At conservative Latinos The LIBRE InitiativeA Hispanic center-right organization is calling on Democrats and Republicans to distance themselves from the progressive and hard-right factions of their respective political parties in order to gain ground with Latino voters in battleground states.
“We just want to focus on making sure each side doesn’t go to extremes, one to the right and the other to extremes with this kind of progressive agenda and big government growth,” said Daniel Garza, president of LIBRE. about the memo, first obtained by NBC News what the group sees as challenges and opportunities for Democrats and Republicans seeking to attract Latino voters in states that could help decide presidential elections, such as Pennsylvania, Georgia, Arizona, Nevada, Texas and Wisconsin.
On immigration, LIBRE believes that “Republicans should work with Democrats to develop a legislative amendment that not only strengthens border security, but also facilitates and improves legal immigration to the United States,” the memo said.
But after Republicans rejected a bipartisan Senate panel’s tough border bill that included the GOP-requested measures, Mike Madrid, a Latino Republican political consultant, pointed to X on Monday, “Republicans don’t want to fix the border situation. THEY HAVE IT.”
LIBRE, a Koch network the organization has historically promoted more free market policies. The network, founded by the Republican megadonor Koch family, was earlier He clashed with Donald Trump and also have poured money included He opposes the agenda of President Joe Biden and the Democratic Party.
The organization argues that Democrats have struggled to connect with Latino voters on economic issues, who have been hit hard by inflation, the high cost of living and stagnant wages, which has subsequently fueled voter disillusionment.
The group also said Republicans need to do a better job of selling “pro-growth economic policies” to the American electorate and, by extension, Latinos, “instead of focusing on theater, including spending political capital going after political enemies.” for the memo. He also urges them to “take risks and challenge members of their own political party.”
The memo notes that issues of “crime, divisive social policies, and reflexive and intractable opposition to educational freedom” have made some Latino voters skeptical of Democrats who support clean energy investments, easing restrictions on abortion, and related policies. Transgender issues according to Garza.
However, the memo doesn’t dispute or elaborate on how ultraconservative Republicans on the right wing of the party — almost certainly focusing on more divisive issues like abortion bans and anti-LGBTQ policies — can influence Latino voters. sign.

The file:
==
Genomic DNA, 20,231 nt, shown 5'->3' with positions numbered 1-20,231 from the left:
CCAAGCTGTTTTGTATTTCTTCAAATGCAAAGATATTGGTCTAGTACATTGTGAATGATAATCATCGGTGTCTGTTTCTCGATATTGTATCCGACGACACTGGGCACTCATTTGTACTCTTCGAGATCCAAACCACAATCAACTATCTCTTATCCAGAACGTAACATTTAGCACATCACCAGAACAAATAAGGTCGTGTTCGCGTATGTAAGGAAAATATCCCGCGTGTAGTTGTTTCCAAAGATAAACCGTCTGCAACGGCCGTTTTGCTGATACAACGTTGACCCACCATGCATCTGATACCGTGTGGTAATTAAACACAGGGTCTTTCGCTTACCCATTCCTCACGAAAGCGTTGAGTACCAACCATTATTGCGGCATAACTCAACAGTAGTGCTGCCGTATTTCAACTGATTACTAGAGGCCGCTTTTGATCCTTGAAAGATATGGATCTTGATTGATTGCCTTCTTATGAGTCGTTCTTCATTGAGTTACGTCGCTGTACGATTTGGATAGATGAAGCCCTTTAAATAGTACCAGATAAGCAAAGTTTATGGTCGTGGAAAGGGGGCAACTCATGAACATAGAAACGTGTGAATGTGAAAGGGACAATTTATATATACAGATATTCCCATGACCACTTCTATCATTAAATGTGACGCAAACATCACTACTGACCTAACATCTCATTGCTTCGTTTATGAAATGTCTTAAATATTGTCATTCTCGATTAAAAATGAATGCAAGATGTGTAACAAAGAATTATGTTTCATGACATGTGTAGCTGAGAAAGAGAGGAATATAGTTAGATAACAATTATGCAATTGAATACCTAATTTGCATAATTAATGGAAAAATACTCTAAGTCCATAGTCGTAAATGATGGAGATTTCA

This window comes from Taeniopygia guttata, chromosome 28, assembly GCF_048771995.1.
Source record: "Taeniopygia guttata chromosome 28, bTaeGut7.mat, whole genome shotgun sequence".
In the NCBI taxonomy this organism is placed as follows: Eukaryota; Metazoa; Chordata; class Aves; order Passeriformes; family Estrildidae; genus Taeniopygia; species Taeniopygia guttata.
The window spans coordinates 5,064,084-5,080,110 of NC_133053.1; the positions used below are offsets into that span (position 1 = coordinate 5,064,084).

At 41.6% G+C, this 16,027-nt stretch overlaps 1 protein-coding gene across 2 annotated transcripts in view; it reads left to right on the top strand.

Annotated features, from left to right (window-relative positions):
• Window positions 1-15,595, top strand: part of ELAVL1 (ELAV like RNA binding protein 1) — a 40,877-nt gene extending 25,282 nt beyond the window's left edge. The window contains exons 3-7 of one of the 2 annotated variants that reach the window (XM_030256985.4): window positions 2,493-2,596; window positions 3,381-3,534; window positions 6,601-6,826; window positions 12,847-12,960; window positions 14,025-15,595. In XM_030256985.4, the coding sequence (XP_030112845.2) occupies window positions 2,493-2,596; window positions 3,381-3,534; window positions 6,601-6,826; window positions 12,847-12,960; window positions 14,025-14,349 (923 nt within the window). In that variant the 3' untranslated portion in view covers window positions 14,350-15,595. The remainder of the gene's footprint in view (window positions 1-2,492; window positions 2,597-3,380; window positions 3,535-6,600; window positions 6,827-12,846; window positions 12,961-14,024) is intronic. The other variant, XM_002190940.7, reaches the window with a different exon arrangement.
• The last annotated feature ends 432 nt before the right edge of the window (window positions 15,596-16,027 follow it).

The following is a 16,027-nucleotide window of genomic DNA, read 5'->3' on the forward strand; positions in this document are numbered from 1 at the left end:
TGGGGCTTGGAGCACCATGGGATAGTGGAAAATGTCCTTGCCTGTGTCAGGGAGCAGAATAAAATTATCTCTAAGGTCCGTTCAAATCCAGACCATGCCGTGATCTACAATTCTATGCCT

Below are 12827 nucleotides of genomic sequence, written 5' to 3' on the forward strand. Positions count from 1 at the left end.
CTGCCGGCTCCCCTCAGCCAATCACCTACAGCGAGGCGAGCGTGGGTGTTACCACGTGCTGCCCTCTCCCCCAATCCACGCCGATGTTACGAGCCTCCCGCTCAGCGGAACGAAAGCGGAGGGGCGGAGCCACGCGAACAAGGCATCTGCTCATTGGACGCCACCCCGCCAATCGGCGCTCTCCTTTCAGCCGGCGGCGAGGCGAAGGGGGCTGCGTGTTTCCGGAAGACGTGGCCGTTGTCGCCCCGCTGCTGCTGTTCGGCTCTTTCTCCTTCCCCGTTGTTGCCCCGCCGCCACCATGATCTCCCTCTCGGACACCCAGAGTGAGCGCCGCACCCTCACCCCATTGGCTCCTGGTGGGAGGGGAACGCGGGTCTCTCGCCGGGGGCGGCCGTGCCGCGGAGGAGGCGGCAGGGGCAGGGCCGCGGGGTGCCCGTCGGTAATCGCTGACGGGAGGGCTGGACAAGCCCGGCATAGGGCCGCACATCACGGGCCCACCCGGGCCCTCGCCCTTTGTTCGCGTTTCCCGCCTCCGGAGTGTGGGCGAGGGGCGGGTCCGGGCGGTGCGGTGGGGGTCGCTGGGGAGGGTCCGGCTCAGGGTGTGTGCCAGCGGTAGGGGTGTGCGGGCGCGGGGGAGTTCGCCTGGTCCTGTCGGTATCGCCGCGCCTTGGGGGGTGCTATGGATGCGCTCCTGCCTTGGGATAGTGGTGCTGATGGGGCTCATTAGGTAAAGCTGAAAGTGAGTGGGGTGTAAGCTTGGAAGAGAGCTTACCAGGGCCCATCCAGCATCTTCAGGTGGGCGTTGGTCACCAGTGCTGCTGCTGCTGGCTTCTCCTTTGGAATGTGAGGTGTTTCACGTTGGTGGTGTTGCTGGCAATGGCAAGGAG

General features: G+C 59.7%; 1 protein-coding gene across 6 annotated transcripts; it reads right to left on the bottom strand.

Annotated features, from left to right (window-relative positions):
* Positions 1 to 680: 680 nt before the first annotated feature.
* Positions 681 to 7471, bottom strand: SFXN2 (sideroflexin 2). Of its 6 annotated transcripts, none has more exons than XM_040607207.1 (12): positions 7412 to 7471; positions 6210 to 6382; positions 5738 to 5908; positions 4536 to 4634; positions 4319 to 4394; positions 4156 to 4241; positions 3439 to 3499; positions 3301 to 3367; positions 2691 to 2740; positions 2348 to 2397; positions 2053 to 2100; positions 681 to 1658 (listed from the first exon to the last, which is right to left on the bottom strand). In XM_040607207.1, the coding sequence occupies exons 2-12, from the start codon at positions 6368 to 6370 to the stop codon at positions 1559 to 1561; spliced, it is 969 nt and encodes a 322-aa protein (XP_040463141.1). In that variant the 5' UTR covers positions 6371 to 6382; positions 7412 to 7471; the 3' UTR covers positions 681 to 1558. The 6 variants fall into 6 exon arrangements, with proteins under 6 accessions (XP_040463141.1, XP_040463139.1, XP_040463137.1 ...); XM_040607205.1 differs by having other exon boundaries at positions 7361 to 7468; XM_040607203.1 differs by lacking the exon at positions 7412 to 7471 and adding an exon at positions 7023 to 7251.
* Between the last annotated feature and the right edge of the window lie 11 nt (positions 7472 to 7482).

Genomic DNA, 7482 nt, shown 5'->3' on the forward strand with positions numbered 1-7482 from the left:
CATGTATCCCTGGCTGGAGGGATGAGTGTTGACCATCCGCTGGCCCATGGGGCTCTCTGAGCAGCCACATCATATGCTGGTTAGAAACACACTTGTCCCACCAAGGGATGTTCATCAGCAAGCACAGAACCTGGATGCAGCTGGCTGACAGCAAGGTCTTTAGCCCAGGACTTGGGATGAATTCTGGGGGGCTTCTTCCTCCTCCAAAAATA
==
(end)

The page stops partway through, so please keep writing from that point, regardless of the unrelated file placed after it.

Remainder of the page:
He also does not challenge or condemn Trump, the presumptive Republican presidential nominee, for his divisive language, including about immigrants and migrants. “they poison the blood” of the country or his language attacking individual judges and prosecutors.
Geraldo Cadavaprofessor of history Northwestern University and is the author of the book “The Hispanic Republican: The Formation of American Political Identity from Nixon to Trump” he said he doubted that would be a winning strategy for either party.
“We saw how difficult it was to pierce all the impurities,” he said. “Is it a reasonable move to try to appeal to all Latinos based on a relatively conservative economic message?”
“Latin Americans always say that the economy is what they care about the most, and that means jobs and the ability to take care of their families… I don’t know, maybe that’s his best game,” Jadava said. LIBRE management.
According to LIBRE, Latino voters could be instrumental in deciding races won by razor-thin margins in Pennsylvania, Georgia, Arizona, Nevada, Texas and Wisconsin.
The influence of Hispanic voters in Miami-Dade, Florida’s most populous county, helped Republicans flip a traditionally Democratic county in the 2022 midterm elections. Miami-Dade is home to 1.5 million Latino citizens of voting age.
Since then, many of the Miami Republican candidates have strategically aligned themselves with Trump, adopting his policies and some of his extreme rhetoric to win Florida. Republican moves with the state’s Latino voters helped push Florida out of its former state status and into a Republican stronghold.
Armando Ibarra, chairman of the Miami Young Republicans group recently endorsed Trump’s 2024 presidential campaignMost Latinos in the county, who come from progressive backgrounds, “see the Republican Party as the party that’s trying to push that limit,” he told NBC News.
“Most Hispanics and Latinos feel that most of the efforts to change society in ways they don’t agree with are coming from the left,” he said, adding that the organization has contributed to a shift in Republican focus on elections in South Florida. More than 30 young republicans took office in the region and engaging nearly 50,000 of them in calls to action and events throughout the year, not just for elections.
“We’re finding that Hispanic and Latino voters, especially in a city that’s growing fast like this, are really sensitive to the leadership of the next generation,” Ibarra said.
Asked how best to convince Republicans who embrace Trump and some of the extreme rhetoric LIBRE recommends, Garza said, “all we can do is try to get people to have a dialogue.”
Jadava said that part of the reason some are skeptical of this strategy is because of how “clumsy and jaded” we are.
“We expect the worst from politics and are a little surprised when something good happens,” he said.